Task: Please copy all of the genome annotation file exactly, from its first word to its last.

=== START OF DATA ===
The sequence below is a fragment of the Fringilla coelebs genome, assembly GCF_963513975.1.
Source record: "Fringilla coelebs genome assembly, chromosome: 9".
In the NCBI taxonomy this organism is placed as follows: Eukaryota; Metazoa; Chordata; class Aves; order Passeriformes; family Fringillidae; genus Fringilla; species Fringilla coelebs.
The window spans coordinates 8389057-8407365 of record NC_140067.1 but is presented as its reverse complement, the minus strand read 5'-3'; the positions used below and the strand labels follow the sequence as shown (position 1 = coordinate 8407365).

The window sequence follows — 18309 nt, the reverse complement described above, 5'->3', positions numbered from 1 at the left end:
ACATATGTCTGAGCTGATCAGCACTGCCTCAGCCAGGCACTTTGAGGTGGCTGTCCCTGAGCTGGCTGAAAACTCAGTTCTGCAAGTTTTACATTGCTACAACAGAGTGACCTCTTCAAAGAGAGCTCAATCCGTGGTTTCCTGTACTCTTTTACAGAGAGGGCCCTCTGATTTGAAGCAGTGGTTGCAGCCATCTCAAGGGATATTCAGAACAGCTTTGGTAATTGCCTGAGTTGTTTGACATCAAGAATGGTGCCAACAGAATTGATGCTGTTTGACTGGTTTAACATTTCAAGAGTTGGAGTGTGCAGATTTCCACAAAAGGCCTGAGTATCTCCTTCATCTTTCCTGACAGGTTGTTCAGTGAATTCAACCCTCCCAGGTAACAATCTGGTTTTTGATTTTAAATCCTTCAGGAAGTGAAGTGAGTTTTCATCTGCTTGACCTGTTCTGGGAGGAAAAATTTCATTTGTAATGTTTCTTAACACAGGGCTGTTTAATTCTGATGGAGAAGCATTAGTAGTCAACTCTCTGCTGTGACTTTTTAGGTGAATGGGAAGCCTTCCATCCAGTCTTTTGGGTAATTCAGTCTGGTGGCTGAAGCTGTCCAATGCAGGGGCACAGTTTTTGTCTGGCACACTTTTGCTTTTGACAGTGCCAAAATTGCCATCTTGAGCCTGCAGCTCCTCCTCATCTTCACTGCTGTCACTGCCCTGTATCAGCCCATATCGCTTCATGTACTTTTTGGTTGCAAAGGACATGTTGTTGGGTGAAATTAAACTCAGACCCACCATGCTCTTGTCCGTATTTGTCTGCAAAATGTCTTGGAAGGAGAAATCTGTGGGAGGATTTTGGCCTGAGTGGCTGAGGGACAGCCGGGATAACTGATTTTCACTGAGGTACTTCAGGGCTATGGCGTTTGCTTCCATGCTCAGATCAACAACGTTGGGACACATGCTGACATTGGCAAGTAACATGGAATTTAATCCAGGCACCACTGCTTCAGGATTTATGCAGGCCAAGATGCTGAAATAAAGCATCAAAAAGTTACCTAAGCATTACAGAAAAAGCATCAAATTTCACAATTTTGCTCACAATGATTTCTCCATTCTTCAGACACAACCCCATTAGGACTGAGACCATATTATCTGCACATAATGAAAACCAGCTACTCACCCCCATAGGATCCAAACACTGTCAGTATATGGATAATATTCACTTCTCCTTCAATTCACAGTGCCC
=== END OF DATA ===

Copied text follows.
The sequence below is a fragment of the Fringilla coelebs genome, assembly GCF_963513975.1.
Source record: "Fringilla coelebs genome assembly, chromosome: 9".
In the NCBI taxonomy this organism is placed as follows: Eukaryota; Metazoa; Chordata; class Aves; order Passeriformes; family Fringillidae; genus Fringilla; species Fringilla coelebs.
The window spans coordinates 8389057-8407365 of record NC_140067.1 but is presented as its reverse complement, the minus strand read 5'-3'; the positions used below and the strand labels follow the sequence as shown (position 1 = coordinate 8407365).

The window sequence follows — 18309 nt, the reverse complement described above, 5'->3', positions numbered from 1 at the left end:
ACATATGTCTGAGCTGATCAGCACTGCCTCAGCCAGGCACTTTGAGGTGGCTGTCCCTGAGCTGGCTGAAAACTCAGTTCTGCAAGTTTTACATTGCTACAACAGAGTGACCTCTTCAAAGAGAGCTCAATCCGTGGTTTCCTGTACTCTTTTACAGAGAGGGCCCTCTGATTTGAAGCAGTGGTTGCAGCCATCTCAAGGGATATTCAGAACAGCTTTGGTAATTGCCTGAGTTGTTTGACATCAAGAATGGTGCCAACAGAATTGATGCTGTTTGACTGGTTTAACATTTCAAGAGTTGGAGTGTGCAGATTTCCACAAAAGGCCTGAGTATCTCCTTCATCTTTCCTGACAGGTTGTTCAGTGAATTCAACCCTCCCAGGTAACAATCTGGTTTTTGATTTTAAATCCTTCAGGAAGTGAAGTGAGTTTTCATCTGCTTGACCTGTTCTGGGAGGAAAAATTTCATTTGTAATGTTTCTTAACACAGGGCTGTTTAATTCTGATGGAGAAGCATTAGTAGTCAACTCTCTGCTGTGACTTTTTAGGTGAATGGGAAGCCTTCCATCCAGTCTTTTGGGTAATTCAGTCTGGTGGCTGAAGCTGTCCAATGCAGGGGCACAGTTTTTGTCTGGCACACTTTTGCTTTTGACAGTGCCAAAATTGCCATCTTGAGCCTGCAGCTCCTCCTCATCTTCACTGCTGTCACTGCCCTGTATCAGCCCATATCGCTTCATGTACTTTTTGGTTGCAAAGGACATGTTGTTGGGTGAAATTAAACTCAGACCCACCATGCTCTTGTCCGTATTTGTCTGCAAAATGTCTTGGAAGGAGAAATCTGTGGGAGGATTTTGGCCTGAGTGGCTGAGGGACAGCCGGGATAACTGATTTTCACTGAGGTACTTCAGGGCTATGGCGTTTGCTTCCATGCTCAGATCAACAACGTTGGGACACATGCTGACATTGGCAAGTAACATGGAATTTAATCCAGGCACCACTGCTTCAGGATTTATGCAGGCCAAGATGCTGAAATAAAGCATCAAAAAGTTACCTAAGCATTACAGAAAAAGCATCAAATTTCACAATTTTGCTCACAATGATTTCTCCATTCTTCAGACACAACCCCATTAGGACTGAGACCATATTATCTGCACATAATGAAAACCAGCTACTCACCCCCATAGGATCCAAACACTGTCAGTATATGGATAATATTCACTTCTCCTTCAATTCACAGTGCCC